The Sears Crosstown building sits recognizably vacant and lonely at the corner of N. Parkway and N. Watkins. If today this building, which measures at 1.5 million square feet or the size of 27 football fields, could speak it would surely say it feels “different” or “not wanted” among all the residential homes and small shops surrounding it. However, there was once a time when it was a vibrant living star. And though it may have seen the end of its fame for a good many years, a team of developers created the Crosstown Development Project whose vision is to see the historic Sears Crosstown building be preserved and redeveloped as a mixed-used vertical urban village – a purposeful collective of uses and partners. The Crosstown building is soon to make a come-back and we can not wait.
Yet.. there is something about an old historic, nearly decayed building that makes us a bit sentimental. Sometimes we like to see a building of historic value just as it is, as original as possible, even if unhealthy or decaying, as though transforming it removes its history somehow. And that’s how we came across this tour we’ll be sharing with you guys. Thanks to Justin E. Thompson, Crosstown Arts Video Producer, and Lisa M. Hume, Grants Writer for Crosstown Development Project and tour guide extraordinaire, for organizing and opening the doors of the building to a group of photographers and videographers to make documentation of this landmark before its transformation.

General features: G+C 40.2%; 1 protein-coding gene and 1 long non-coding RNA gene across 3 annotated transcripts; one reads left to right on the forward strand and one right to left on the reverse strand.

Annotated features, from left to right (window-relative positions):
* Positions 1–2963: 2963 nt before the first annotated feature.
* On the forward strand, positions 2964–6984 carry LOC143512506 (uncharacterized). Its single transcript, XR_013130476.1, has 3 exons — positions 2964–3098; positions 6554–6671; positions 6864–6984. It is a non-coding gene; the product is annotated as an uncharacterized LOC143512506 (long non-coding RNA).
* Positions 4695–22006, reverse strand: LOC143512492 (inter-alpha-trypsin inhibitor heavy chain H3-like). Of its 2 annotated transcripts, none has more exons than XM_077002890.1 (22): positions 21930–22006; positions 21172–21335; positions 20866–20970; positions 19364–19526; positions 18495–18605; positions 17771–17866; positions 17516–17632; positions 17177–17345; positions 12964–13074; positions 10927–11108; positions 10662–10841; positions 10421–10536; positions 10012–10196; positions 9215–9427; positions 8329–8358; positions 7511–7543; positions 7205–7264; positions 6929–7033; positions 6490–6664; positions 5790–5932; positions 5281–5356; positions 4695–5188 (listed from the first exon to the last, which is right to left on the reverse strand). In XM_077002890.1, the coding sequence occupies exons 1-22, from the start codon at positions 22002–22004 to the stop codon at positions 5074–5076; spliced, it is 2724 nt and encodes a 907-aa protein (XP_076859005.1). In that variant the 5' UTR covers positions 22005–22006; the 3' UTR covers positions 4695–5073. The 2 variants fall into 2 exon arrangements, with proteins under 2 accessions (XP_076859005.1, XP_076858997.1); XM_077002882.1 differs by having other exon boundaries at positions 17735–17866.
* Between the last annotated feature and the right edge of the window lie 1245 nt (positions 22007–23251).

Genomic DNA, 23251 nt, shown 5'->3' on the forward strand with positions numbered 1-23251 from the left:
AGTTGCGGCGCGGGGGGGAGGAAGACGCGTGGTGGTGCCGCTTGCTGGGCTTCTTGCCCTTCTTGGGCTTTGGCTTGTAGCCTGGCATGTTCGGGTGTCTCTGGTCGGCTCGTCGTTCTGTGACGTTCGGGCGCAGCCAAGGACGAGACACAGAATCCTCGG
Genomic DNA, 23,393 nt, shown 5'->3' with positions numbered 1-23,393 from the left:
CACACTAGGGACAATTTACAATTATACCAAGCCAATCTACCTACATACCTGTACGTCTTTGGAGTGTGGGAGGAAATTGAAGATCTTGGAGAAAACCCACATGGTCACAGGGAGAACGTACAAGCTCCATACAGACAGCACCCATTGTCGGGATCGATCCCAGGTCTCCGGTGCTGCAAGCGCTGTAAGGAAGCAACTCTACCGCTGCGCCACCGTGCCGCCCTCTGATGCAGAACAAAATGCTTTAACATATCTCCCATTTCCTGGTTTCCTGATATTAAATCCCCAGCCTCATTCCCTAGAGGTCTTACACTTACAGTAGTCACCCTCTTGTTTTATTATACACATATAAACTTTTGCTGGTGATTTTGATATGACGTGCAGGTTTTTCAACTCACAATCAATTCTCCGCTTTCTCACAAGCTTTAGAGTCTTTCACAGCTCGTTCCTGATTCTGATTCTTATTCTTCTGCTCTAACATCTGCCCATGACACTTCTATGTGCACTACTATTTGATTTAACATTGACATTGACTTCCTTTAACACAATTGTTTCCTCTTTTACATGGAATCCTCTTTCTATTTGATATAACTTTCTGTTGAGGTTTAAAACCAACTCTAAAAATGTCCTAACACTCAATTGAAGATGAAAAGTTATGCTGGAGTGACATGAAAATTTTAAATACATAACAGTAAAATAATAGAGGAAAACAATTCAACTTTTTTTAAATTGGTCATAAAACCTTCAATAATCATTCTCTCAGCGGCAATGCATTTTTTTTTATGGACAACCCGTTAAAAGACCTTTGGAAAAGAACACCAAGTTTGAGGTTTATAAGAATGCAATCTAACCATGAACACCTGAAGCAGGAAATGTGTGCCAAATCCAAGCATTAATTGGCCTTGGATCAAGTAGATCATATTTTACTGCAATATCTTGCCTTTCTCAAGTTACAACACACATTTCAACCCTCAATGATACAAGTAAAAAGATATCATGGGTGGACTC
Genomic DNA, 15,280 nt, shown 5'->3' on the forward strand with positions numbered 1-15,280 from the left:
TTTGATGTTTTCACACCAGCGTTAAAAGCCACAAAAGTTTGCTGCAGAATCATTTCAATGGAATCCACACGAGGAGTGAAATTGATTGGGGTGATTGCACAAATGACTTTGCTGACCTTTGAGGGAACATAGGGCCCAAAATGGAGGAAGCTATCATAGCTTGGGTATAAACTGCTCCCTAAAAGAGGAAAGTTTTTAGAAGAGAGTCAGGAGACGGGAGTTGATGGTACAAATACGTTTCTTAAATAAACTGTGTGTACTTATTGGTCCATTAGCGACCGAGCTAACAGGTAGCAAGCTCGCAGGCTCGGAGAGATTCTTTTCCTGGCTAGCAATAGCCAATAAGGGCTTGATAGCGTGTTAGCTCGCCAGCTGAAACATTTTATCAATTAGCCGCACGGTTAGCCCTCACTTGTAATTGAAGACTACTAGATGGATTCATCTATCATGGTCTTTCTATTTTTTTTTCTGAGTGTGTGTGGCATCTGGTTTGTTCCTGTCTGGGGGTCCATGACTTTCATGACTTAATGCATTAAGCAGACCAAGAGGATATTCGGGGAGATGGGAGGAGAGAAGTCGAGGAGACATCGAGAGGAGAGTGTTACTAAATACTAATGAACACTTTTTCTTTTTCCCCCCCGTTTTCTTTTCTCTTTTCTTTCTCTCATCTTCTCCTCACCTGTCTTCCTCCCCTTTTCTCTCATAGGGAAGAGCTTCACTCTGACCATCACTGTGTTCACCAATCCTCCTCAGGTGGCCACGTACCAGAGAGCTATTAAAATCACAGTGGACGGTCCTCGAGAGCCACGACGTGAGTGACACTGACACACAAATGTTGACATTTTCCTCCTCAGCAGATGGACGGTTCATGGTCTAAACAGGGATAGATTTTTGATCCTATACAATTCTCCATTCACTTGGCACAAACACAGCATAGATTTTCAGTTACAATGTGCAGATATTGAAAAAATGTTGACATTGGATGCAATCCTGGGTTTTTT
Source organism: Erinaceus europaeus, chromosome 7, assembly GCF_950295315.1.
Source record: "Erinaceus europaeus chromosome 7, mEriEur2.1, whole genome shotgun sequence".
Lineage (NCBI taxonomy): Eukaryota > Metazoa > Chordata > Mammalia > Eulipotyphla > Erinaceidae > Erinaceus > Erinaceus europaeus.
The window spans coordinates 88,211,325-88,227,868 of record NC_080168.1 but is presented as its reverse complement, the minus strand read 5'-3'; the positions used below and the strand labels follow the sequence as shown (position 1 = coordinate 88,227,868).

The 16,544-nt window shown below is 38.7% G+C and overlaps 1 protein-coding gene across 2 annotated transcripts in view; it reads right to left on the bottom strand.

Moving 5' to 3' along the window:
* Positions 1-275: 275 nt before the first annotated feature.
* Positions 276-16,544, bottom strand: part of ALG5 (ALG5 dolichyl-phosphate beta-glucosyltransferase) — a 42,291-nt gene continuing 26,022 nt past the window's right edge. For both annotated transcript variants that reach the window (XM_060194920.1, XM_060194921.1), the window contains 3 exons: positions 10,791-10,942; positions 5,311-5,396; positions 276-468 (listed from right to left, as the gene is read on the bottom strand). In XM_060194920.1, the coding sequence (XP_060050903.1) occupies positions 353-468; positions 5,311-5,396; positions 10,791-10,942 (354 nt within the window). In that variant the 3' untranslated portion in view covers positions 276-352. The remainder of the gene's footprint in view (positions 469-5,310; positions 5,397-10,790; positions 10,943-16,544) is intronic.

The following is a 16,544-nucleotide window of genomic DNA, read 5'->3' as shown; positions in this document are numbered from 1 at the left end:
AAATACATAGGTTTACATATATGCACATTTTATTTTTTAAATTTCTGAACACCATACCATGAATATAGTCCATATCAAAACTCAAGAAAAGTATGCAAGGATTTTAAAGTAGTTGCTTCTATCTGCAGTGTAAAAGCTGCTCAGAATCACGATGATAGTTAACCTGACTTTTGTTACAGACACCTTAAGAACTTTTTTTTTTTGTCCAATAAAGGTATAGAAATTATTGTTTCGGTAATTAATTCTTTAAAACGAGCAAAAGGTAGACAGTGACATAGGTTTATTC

Caitlin and I were quite thrilled and grateful to partake on this tour which timed a little over 2 hours. It may sound like an abundance of time, however when we’re considering a massive unique building, a large group of individuals to herd, and no functional elevator, the time easily passes.
The beginning part of the tour was basically darkness with the aids of personal flashlights to reveal the original department store floor tiles leading our direction. I believe the darkness enhanced the enlightenment of finding hidden gems like signage and decorative wallpaper. The remaining floors with windows each had their own gems. We’ll discuss more of our findings and history we learned during this tour along with photographs in a series of blog posts to come..
In the meantime please take time to watch this incredible video by Justin E. Thompson. Tune in to what a former Sear’s employee tells of her experience and memories of Sear’s Crosstown, accompanied by some swell pastime photographs and footage of the place.
Lastly, a big thanks to Gabe Romero for sharing a few photographs he captured of this tour with us! You can learn more about Gabe Romero and view a collection of his photographs for sale at frontporchart.com.
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